By Art McQueenAugust 31, 2007
HEIDELBERG, Germany - There are several simple descriptions for cancer. According to the National Cancer Institute, it is a term for diseases in which abnormal cells divide without control.
Don, Cyndia and Larla Halsey have discovered, however, that the devil of cancer is in the details. In April of 2004, they began to learn more about the disease, their family and the generosity of a community than they ever thought possible - all because of a mole.
Cyndia, auburn-haired and full of energy, is a management analyst with U.S. Army Europe's Resource Management Office. A mole on her leg had been bothering her for some time, but she was told initially there was nothing abnormal.
"I saw a dermatologist in the states who said it was just an ingrown hair and didn't test it," she said. "Then when I came here I was sent to a dermatologist downtown that did test - and found that it was melanoma."
Her husband, Don, is blond and fair, now retired from the military after 30 years. He acts as house dad to daughter Larla, whose red hair is a perfect blend of her parents'.
"In a couple of weeks I went from knowing zero, to almost knowing too much," Don said. "Just about everything we were reading wasn't good news."
Melanoma is the most serious form of skin cancer. If recognized and treated early, it is nearly 100 percent curable. But if it is not, the cancer can advance and spread to other parts of the body, where it becomes hard to treat and can be fatal. While it is not the most common of the skin cancers, it causes the most deaths.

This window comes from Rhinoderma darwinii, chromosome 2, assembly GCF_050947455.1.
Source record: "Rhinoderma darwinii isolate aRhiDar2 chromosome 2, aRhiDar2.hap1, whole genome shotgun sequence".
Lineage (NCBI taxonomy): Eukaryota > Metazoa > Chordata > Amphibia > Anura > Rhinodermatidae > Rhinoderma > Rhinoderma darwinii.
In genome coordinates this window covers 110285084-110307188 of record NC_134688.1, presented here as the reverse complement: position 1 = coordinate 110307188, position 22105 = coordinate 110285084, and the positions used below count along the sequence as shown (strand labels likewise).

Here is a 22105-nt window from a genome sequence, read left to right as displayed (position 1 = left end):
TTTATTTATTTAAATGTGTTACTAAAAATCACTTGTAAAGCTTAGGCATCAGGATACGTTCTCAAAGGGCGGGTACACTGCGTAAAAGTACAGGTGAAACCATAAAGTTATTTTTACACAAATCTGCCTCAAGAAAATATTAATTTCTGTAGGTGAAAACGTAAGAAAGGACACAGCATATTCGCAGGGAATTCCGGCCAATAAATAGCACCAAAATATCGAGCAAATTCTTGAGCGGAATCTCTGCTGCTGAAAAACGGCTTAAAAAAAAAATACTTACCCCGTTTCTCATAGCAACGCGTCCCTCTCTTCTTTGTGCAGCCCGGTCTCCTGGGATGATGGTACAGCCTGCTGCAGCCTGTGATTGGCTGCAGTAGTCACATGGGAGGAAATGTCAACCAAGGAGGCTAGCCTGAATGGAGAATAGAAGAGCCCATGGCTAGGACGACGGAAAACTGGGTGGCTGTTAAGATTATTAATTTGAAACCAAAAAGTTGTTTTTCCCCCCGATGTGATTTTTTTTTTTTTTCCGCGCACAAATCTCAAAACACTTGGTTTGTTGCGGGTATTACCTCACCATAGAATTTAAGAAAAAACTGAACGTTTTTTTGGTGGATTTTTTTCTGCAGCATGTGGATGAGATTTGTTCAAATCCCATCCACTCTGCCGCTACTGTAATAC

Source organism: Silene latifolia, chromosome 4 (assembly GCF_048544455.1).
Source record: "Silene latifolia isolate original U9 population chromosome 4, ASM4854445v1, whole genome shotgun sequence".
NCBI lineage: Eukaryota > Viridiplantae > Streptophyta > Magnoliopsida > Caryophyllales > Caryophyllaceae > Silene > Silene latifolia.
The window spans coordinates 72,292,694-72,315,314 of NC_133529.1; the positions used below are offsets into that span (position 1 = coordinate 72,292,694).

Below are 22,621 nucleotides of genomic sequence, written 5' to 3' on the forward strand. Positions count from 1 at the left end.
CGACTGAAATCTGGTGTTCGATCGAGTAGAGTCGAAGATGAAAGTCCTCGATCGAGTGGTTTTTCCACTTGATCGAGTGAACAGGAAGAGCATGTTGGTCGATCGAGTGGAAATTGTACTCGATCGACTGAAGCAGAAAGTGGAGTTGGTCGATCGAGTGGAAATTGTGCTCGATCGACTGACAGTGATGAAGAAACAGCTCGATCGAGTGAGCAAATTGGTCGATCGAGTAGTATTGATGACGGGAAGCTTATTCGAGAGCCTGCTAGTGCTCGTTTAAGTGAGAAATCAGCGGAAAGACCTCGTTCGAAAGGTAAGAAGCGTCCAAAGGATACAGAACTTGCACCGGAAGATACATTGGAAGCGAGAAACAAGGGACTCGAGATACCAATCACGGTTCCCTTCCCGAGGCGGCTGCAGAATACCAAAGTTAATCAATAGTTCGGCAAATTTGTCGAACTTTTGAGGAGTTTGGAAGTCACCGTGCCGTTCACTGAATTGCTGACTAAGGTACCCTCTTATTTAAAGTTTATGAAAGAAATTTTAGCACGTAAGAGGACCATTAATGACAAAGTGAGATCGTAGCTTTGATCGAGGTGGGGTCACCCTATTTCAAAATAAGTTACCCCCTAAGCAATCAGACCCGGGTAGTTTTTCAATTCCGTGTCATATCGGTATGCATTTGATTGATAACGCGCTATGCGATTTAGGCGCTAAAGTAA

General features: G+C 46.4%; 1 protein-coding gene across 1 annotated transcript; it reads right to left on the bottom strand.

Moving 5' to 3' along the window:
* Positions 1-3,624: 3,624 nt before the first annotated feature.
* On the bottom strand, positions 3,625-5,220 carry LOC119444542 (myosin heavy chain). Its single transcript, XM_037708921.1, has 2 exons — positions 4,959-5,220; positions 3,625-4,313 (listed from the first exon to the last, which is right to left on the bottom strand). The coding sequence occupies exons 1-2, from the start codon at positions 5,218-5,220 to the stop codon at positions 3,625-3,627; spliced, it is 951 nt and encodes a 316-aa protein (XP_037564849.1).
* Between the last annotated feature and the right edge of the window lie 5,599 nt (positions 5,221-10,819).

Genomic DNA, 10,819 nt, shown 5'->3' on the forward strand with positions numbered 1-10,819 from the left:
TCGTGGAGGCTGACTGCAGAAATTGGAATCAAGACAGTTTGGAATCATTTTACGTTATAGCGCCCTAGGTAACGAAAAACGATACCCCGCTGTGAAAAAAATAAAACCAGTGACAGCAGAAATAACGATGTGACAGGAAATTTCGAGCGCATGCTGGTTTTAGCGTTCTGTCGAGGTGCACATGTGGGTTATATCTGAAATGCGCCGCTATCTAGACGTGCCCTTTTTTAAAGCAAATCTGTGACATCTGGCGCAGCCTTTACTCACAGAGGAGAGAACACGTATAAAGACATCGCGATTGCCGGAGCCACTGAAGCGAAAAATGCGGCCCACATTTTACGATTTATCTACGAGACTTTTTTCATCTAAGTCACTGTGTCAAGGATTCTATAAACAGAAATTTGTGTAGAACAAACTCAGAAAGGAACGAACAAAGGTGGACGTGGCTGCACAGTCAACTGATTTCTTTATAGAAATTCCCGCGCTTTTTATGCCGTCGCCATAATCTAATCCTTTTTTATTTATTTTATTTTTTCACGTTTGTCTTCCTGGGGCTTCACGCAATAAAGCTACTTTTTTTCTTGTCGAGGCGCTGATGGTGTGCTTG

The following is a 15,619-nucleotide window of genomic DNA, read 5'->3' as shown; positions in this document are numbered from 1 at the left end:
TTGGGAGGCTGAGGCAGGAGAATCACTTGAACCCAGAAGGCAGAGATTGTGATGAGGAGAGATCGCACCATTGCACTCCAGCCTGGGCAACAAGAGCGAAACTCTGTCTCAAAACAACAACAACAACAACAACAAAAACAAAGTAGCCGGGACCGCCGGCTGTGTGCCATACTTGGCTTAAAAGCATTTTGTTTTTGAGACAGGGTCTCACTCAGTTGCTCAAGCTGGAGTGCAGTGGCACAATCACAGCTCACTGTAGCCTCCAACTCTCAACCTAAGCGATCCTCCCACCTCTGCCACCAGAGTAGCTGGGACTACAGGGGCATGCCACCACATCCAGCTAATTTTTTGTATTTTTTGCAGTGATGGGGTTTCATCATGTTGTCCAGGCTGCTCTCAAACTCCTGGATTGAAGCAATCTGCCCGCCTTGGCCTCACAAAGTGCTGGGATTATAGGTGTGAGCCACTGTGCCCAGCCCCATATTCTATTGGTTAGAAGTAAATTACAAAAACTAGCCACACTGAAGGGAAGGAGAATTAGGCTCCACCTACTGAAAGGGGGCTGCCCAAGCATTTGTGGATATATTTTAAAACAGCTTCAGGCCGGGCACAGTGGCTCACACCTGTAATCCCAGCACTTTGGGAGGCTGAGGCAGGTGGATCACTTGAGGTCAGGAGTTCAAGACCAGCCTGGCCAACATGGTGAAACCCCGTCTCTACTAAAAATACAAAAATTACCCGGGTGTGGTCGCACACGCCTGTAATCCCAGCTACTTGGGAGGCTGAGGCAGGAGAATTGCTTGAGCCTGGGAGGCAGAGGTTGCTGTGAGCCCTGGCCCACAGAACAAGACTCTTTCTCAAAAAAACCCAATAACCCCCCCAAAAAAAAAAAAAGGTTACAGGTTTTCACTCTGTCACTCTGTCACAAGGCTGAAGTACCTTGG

The identification of the melanoma led to further testing, where it was found that cancer had spread to the lymph nodes.
"When they checked out her liver and discovered it was (non-Hodgkins lymphoma) it was like the better of two evils," Don said.
Non-Hodgkins lymphoma describes a diverse group of cancers affecting the lymphocytes, a type of white blood cell. There are many varying courses, treatments and prognoses.
"I'm a glass-half-full kind of person; I figure that if they say the survival rate after five years at my stage would be less than 15 percent, then somebody has to be in that 15 percent," Cyndia said.
Don's admiration for his wife's strength is obvious, and they hold hands often when talking about their trials.
"She has actually had the best attitude about this that you could imagine," Don said. "The only time that I saw her down is when she went through the chemo at Walter Reed,"
The type of chemotherapy Cyndia needed was not available in Europe, prompting the first of several medical evacuations to Walter Reed Army Medical Center in Washington DC, and MD Anderson Cancer Center in Houston. Larla, then 8 years old, took notice of the situation.
"I didn't realize it was such a big deal until we had to go back to the states," she said.
"I've learned a lot more (since then) about the importance about getting checkups, about cancer, and I've been doing more around the house with chores and stuff," Larla said.
"But I've learned other things. When I was on the (evacuation plane), I realized how many people are getting hurt in Iraq, and what the medical people do for them," she said. "Cancer has changed my idea of friendship."
Don's face furrows recalling the following year, beginning with a cycle of driving Cyndia to and from Walter Reed five days a week, starting at 9 a.m. and returning at 5 p.m., so she could spend more time with the family.